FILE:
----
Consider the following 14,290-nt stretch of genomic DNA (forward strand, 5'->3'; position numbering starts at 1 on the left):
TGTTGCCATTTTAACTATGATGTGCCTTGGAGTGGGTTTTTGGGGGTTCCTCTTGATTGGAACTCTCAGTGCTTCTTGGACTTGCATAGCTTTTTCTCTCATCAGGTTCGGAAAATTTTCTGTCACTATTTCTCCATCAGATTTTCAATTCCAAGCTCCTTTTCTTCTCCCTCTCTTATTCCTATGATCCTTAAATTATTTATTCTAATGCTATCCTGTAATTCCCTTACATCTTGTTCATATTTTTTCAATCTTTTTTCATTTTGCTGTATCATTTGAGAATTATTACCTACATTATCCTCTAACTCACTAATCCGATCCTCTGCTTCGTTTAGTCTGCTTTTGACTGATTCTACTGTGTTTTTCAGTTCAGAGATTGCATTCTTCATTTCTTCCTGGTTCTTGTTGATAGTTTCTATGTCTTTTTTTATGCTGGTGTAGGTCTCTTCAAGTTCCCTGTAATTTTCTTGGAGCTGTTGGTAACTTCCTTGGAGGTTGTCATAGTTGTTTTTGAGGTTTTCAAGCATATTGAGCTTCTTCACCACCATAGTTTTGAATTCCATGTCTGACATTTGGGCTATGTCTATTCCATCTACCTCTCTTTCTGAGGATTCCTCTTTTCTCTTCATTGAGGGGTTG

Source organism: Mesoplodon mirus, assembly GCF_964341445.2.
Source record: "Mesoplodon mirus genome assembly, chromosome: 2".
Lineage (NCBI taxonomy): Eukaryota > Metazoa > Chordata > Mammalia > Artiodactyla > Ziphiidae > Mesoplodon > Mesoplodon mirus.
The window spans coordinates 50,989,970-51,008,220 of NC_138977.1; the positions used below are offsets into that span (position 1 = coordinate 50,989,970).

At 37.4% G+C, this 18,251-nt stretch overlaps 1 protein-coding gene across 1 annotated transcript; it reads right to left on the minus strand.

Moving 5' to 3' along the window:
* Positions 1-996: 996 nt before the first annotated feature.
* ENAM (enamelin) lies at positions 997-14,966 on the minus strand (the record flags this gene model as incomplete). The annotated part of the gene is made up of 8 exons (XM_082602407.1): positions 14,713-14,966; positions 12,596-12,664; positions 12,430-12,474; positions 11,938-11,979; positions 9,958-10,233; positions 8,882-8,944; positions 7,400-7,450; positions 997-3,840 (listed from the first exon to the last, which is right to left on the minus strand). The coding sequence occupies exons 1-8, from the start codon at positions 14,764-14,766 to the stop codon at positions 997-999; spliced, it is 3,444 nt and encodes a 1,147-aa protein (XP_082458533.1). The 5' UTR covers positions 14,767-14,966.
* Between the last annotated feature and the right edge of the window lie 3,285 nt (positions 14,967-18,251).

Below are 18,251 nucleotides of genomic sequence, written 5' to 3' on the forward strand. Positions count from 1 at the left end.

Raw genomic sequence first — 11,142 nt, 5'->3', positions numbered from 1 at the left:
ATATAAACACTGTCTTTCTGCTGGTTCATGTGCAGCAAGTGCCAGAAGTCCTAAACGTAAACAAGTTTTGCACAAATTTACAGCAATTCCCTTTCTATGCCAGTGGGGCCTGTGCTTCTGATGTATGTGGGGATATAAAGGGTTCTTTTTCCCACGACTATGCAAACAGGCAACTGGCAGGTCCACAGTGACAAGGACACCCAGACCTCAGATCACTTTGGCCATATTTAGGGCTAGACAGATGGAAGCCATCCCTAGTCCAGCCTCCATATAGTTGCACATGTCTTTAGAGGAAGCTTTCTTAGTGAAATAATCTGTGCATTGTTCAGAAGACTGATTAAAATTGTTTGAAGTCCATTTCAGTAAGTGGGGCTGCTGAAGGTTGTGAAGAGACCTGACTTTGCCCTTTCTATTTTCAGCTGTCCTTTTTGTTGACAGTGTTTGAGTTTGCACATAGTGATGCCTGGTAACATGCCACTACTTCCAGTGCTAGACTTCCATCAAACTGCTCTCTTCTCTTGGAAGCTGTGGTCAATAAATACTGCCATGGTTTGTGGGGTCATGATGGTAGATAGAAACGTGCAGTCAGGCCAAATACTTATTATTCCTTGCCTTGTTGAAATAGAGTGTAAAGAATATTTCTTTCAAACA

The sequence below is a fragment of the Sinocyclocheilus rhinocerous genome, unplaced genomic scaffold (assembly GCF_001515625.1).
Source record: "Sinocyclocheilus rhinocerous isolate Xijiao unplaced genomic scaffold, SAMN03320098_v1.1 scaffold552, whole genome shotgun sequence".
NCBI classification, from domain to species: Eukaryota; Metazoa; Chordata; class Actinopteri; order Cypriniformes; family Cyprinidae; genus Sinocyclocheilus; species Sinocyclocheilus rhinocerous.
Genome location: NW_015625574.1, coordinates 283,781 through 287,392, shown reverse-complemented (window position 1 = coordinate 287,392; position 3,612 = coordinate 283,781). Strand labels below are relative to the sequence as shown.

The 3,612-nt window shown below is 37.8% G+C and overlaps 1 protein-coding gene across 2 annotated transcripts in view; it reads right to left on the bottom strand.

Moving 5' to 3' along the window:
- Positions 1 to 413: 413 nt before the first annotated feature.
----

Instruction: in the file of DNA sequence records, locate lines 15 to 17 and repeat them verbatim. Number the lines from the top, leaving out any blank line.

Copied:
The sequence below is a fragment of the Sinocyclocheilus rhinocerous genome, unplaced genomic scaffold (assembly GCF_001515625.1).
Source record: "Sinocyclocheilus rhinocerous isolate Xijiao unplaced genomic scaffold, SAMN03320098_v1.1 scaffold552, whole genome shotgun sequence".
NCBI classification, from domain to species: Eukaryota; Metazoa; Chordata; class Actinopteri; order Cypriniformes; family Cyprinidae; genus Sinocyclocheilus; species Sinocyclocheilus rhinocerous.